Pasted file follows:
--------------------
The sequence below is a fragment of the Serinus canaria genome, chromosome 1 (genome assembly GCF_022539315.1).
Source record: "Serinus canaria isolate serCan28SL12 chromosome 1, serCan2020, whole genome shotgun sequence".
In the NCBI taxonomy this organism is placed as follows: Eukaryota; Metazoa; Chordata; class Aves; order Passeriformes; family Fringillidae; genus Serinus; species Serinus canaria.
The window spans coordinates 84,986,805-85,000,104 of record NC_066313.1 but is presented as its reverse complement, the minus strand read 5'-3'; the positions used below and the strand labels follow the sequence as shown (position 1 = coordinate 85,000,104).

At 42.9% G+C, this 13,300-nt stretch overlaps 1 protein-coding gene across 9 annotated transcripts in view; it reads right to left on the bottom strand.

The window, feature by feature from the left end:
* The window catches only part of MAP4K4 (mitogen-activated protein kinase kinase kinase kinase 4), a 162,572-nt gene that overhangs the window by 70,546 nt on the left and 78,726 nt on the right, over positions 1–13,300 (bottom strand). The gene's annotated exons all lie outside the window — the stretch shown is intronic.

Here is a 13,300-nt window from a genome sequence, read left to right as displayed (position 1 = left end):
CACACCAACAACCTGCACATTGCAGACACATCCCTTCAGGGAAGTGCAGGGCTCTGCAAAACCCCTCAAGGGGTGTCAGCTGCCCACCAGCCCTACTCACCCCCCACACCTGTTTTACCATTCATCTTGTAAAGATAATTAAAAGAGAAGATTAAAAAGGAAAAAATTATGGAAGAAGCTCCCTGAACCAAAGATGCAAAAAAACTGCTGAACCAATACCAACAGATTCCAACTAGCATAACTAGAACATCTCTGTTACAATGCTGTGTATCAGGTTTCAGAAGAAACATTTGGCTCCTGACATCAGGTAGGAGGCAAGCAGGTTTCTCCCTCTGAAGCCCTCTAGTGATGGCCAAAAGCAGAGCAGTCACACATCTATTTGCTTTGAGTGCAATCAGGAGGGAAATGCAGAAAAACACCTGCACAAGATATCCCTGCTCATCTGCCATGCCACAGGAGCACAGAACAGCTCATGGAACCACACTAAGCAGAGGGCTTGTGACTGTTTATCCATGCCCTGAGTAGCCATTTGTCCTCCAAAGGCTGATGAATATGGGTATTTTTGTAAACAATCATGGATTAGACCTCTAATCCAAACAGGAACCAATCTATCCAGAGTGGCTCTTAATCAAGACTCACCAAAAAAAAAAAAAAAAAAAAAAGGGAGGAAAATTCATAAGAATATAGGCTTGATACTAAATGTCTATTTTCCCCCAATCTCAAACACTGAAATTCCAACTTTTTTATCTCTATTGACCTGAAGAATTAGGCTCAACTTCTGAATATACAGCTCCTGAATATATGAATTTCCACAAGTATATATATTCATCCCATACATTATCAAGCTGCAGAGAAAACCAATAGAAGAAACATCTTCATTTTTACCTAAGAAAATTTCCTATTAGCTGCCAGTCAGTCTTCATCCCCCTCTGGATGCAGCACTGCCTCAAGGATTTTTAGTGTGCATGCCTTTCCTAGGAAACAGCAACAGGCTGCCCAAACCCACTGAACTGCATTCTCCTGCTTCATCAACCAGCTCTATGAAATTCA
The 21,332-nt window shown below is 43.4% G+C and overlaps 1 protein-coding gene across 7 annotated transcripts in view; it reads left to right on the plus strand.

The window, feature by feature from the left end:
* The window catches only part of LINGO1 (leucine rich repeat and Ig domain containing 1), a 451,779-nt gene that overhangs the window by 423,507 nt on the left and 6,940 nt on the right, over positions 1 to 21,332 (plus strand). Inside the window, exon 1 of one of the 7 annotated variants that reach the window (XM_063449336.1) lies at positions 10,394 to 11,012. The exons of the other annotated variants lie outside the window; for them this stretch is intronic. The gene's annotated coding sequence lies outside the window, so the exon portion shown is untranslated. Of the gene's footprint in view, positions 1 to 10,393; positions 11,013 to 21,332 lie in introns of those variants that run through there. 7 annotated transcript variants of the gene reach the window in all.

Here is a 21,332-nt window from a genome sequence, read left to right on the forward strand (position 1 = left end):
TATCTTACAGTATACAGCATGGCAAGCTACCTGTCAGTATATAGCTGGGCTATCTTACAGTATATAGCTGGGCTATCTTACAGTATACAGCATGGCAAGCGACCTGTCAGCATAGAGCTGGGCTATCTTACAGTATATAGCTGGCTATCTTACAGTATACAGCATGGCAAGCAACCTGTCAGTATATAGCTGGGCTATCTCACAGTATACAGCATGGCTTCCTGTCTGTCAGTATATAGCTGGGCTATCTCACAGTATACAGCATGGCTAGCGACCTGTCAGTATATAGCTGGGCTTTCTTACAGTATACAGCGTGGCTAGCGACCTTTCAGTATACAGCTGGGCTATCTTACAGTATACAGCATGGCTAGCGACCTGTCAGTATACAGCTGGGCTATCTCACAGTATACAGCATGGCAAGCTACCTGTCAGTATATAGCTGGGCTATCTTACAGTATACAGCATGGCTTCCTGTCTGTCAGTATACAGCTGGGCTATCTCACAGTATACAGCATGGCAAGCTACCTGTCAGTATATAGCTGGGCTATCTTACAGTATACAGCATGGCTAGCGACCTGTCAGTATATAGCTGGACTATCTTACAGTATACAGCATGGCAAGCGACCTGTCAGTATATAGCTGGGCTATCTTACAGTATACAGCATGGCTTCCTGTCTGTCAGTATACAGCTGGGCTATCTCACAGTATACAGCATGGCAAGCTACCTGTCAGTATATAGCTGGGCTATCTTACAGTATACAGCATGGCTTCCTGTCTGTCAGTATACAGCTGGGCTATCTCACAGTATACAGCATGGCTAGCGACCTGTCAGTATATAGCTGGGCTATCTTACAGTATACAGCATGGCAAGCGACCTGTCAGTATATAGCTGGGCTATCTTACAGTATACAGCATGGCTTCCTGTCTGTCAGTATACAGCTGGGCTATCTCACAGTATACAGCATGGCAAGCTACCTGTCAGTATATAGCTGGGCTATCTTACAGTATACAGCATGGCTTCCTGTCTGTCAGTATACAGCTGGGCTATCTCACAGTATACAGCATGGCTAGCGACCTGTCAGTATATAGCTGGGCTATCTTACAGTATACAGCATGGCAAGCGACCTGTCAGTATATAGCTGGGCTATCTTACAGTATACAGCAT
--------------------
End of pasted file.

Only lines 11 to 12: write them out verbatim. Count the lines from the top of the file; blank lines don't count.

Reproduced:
The window, feature by feature from the left end:
* The window catches only part of LINGO1 (leucine rich repeat and Ig domain containing 1), a 451,779-nt gene that overhangs the window by 423,507 nt on the left and 6,940 nt on the right, over positions 1 to 21,332 (plus strand). Inside the window, exon 1 of one of the 7 annotated variants that reach the window (XM_063449336.1) lies at positions 10,394 to 11,012. The exons of the other annotated variants lie outside the window; for them this stretch is intronic. The gene's annotated coding sequence lies outside the window, so the exon portion shown is untranslated. Of the gene's footprint in view, positions 1 to 10,393; positions 11,013 to 21,332 lie in introns of those variants that run through there. 7 annotated transcript variants of the gene reach the window in all.